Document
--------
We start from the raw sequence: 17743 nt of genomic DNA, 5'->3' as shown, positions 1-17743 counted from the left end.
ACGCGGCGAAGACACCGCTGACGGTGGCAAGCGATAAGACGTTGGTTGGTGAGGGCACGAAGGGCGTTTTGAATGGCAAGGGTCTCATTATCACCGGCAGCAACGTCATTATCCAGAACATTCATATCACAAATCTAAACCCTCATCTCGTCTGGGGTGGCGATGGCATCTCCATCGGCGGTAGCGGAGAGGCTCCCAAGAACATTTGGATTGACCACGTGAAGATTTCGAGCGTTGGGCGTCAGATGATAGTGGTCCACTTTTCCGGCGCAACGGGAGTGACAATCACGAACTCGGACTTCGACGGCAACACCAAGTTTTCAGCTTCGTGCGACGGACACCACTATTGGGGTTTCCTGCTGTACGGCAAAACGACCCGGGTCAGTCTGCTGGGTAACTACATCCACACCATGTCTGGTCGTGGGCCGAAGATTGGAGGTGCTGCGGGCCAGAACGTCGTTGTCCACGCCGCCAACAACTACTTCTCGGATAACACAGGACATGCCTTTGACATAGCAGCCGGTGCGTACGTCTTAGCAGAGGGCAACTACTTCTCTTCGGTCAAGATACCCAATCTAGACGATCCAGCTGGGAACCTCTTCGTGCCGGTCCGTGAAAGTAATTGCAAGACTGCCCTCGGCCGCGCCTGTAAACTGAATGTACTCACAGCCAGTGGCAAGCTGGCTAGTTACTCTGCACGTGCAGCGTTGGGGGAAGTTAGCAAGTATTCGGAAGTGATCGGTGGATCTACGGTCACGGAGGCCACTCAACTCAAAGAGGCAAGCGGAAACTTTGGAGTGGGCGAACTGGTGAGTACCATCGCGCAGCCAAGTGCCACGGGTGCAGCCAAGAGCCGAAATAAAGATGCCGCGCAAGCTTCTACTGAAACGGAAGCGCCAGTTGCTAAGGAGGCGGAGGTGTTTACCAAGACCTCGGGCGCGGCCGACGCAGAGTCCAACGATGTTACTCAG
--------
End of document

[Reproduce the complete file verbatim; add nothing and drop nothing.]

We start from the raw sequence: 17743 nt of genomic DNA, 5'->3' as shown, positions 1-17743 counted from the left end.
ACGCGGCGAAGACACCGCTGACGGTGGCAAGCGATAAGACGTTGGTTGGTGAGGGCACGAAGGGCGTTTTGAATGGCAAGGGTCTCATTATCACCGGCAGCAACGTCATTATCCAGAACATTCATATCACAAATCTAAACCCTCATCTCGTCTGGGGTGGCGATGGCATCTCCATCGGCGGTAGCGGAGAGGCTCCCAAGAACATTTGGATTGACCACGTGAAGATTTCGAGCGTTGGGCGTCAGATGATAGTGGTCCACTTTTCCGGCGCAACGGGAGTGACAATCACGAACTCGGACTTCGACGGCAACACCAAGTTTTCAGCTTCGTGCGACGGACACCACTATTGGGGTTTCCTGCTGTACGGCAAAACGACCCGGGTCAGTCTGCTGGGTAACTACATCCACACCATGTCTGGTCGTGGGCCGAAGATTGGAGGTGCTGCGGGCCAGAACGTCGTTGTCCACGCCGCCAACAACTACTTCTCGGATAACACAGGACATGCCTTTGACATAGCAGCCGGTGCGTACGTCTTAGCAGAGGGCAACTACTTCTCTTCGGTCAAGATACCCAATCTAGACGATCCAGCTGGGAACCTCTTCGTGCCGGTCCGTGAAAGTAATTGCAAGACTGCCCTCGGCCGCGCCTGTAAACTGAATGTACTCACAGCCAGTGGCAAGCTGGCTAGTTACTCTGCACGTGCAGCGTTGGGGGAAGTTAGCAAGTATTCGGAAGTGATCGGTGGATCTACGGTCACGGAGGCCACTCAACTCAAAGAGGCAAGCGGAAACTTTGGAGTGGGCGAACTGGTGAGTACCATCGCGCAGCCAAGTGCCACGGGTGCAGCCAAGAGCCGAAATAAAGATGCCGCGCAAGCTTCTACTGAAACGGAAGCGCCAGTTGCTAAGGAGGCGGAGGTGTTTACCAAGACCTCGGGCGCGGCCGACGCAGAGTCCAACGATGTTACTCAG